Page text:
Contrary to conventional wisdom, higher resolution actually compensates for noise

Sunday, November 16, 2008

Camera Article
Introduction | Modeling small pixels | Comparing the SNR of cameras with different resolutions | Real-life comparisons | Conclusion
Contrary to conventional wisdom, higher resolution actually compensates for noise

This Insight uses specific DSLRs to demonstrate the technique for objectively comparing noise for cameras with different levels of resolution. Such comparisons conclusively show better results overall for high-resolution sensors, despite the increase in noise.

You like the look and feel of your old camera, but you want to upgrade it to a higher resolution. If you keep the same optics, the same sensor size (and therefore the same field of view), what will be the result? Basically, the same amount of light captured by the optics will be shared by more pixels, and since each individual pixel will receive less light, the signal-to-noise ratio (SNR) will be lower. In short, you will end up taking photos with more noise.

Two questions naturally arise:

  • How can the noise from two cameras with different levels of resolution be fairly compared?
  • Which is better, a low-resolution camera with less noise, or a high-resolution camera with more noise?

Consider, for example, the Canon EOS 350D, a model released in February 2005 and a very good camera for expert amateurs, and the Canon EOS 1Ds Mark III, a more recent (August 2007) professional DSLR camera, with a 21Mpix sensor. Both sensors have the same pixel pitch (6.4µm), and measurements of SNR on the RAW images under equivalent shooting conditions give similar results: 35.25dB for the 350D, 35.05dB for the 1Ds Mark III.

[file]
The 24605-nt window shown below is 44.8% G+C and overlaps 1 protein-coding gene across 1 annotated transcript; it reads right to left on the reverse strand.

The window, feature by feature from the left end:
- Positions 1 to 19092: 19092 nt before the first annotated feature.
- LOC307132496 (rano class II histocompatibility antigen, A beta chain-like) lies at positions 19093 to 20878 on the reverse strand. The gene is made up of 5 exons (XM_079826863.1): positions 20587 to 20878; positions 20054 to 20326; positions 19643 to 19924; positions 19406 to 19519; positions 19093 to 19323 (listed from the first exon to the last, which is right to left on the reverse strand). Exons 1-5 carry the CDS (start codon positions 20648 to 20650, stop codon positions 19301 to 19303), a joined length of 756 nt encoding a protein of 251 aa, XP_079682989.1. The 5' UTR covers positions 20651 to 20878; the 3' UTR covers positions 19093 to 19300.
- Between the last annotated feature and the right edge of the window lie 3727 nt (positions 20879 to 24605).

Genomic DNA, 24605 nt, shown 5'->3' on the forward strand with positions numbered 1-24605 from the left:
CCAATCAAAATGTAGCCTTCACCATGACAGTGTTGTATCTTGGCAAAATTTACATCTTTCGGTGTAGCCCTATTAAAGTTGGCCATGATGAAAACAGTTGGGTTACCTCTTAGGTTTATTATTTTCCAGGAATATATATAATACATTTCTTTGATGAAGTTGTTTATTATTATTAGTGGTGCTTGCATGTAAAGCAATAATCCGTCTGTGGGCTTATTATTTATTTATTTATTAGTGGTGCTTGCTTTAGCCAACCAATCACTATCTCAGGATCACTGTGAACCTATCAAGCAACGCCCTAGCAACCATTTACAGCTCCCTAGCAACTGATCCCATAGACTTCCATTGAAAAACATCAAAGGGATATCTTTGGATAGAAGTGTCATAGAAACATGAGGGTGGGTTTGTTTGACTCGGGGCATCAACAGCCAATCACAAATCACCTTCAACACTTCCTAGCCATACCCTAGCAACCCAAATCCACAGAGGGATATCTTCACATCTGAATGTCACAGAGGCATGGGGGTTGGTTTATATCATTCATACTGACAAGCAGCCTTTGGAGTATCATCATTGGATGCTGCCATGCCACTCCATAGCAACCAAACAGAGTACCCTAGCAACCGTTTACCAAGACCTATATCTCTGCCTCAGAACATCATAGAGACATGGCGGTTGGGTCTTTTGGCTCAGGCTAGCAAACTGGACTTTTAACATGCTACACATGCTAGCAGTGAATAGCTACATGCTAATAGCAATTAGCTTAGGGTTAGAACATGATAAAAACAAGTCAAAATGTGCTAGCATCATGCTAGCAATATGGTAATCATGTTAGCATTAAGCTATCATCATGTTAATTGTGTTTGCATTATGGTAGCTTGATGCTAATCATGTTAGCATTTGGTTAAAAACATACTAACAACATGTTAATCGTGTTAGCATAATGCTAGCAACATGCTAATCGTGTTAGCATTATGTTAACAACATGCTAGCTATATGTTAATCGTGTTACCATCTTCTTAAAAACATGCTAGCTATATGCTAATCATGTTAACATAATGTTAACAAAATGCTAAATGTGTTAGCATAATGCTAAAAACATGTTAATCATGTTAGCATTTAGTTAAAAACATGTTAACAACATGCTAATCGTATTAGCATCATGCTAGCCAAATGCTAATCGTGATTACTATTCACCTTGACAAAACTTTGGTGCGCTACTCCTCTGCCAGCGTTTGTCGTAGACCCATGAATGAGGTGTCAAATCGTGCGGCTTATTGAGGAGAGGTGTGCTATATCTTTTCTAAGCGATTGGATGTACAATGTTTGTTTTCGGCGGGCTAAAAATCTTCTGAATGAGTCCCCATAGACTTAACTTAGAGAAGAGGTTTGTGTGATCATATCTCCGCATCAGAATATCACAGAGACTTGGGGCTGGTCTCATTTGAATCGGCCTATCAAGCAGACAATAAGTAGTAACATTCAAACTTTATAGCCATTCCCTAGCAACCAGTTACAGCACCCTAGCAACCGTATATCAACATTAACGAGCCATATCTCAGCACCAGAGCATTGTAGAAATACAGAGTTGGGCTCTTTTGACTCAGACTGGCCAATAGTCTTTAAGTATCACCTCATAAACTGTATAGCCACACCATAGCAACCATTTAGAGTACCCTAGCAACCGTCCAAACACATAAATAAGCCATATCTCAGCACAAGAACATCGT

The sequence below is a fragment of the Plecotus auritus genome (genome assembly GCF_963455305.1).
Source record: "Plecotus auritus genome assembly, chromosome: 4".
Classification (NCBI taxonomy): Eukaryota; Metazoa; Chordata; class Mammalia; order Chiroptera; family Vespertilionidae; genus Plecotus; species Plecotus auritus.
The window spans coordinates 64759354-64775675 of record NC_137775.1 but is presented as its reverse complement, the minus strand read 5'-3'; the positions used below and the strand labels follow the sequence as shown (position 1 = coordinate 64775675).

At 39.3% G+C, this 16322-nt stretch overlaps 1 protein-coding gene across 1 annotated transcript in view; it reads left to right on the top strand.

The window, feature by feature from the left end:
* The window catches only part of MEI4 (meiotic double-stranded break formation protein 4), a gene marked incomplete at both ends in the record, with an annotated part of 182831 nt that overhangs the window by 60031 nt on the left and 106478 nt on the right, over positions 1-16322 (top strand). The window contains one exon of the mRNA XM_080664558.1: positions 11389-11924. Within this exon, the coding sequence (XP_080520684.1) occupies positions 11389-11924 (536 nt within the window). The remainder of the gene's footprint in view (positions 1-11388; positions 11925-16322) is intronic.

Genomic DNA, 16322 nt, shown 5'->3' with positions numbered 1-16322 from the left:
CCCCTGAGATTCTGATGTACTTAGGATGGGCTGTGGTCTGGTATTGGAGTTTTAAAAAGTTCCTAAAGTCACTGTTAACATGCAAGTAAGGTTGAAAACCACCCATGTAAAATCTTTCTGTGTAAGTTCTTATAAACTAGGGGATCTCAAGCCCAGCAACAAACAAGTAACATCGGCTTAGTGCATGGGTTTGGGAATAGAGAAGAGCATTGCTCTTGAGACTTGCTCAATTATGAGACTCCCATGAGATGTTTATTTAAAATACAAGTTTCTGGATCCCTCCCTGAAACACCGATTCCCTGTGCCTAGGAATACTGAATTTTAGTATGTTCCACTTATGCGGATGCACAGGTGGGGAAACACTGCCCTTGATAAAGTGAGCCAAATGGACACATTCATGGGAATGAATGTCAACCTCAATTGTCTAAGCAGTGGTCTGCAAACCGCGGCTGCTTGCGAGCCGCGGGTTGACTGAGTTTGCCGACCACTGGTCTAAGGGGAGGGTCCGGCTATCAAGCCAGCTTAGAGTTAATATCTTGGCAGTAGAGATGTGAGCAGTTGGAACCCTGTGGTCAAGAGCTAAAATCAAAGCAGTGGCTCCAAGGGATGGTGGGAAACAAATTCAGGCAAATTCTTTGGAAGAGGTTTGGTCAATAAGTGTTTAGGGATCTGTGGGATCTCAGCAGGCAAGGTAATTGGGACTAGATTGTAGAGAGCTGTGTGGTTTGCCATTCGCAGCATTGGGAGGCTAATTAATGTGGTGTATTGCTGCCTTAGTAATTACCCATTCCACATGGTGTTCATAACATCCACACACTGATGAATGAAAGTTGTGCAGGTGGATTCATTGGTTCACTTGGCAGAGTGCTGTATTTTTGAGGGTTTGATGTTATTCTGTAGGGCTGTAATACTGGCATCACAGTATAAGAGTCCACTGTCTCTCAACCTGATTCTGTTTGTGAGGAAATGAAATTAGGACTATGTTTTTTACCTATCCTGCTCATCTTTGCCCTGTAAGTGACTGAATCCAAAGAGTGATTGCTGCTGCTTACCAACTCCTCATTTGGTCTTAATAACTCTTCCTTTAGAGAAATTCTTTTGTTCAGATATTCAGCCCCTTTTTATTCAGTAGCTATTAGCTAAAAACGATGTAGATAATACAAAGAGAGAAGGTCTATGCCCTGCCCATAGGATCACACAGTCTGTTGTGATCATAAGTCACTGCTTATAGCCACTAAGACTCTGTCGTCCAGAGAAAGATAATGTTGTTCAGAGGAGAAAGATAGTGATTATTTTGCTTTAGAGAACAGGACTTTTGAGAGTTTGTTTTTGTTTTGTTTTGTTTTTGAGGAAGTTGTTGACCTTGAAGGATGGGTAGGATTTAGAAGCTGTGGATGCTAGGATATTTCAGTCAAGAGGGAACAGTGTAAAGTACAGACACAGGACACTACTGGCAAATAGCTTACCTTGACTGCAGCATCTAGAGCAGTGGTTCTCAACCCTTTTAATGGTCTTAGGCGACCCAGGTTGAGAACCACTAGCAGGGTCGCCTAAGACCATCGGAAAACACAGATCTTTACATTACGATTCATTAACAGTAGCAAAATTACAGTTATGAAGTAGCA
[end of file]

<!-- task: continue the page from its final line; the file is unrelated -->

Of course, at the same focal length the 1Ds Mark III can see either smaller details or have a wider field of view (the sensor is full frame 36x24mm, while the EOS 350D is 22.2x14.8mm). Moreover, the measurement above corresponds to 1:1 viewing conditions on a screen. Except for image retouching or examining details, this is probably not the most useful way to view the image. A fit-to-screen viewing or a print on a given-size paper format is a more likely use case.

Suppose now that the images have exactly the same field of view (by changing the lens focal length) and are printed on 30x20cm paper with the same 300dpi printer. Because of the very high resolution of the 1Ds Mark III, the printer will downsample the image and decrease the noise, giving a clear advantage of about 3dB to the 1Ds Mark III.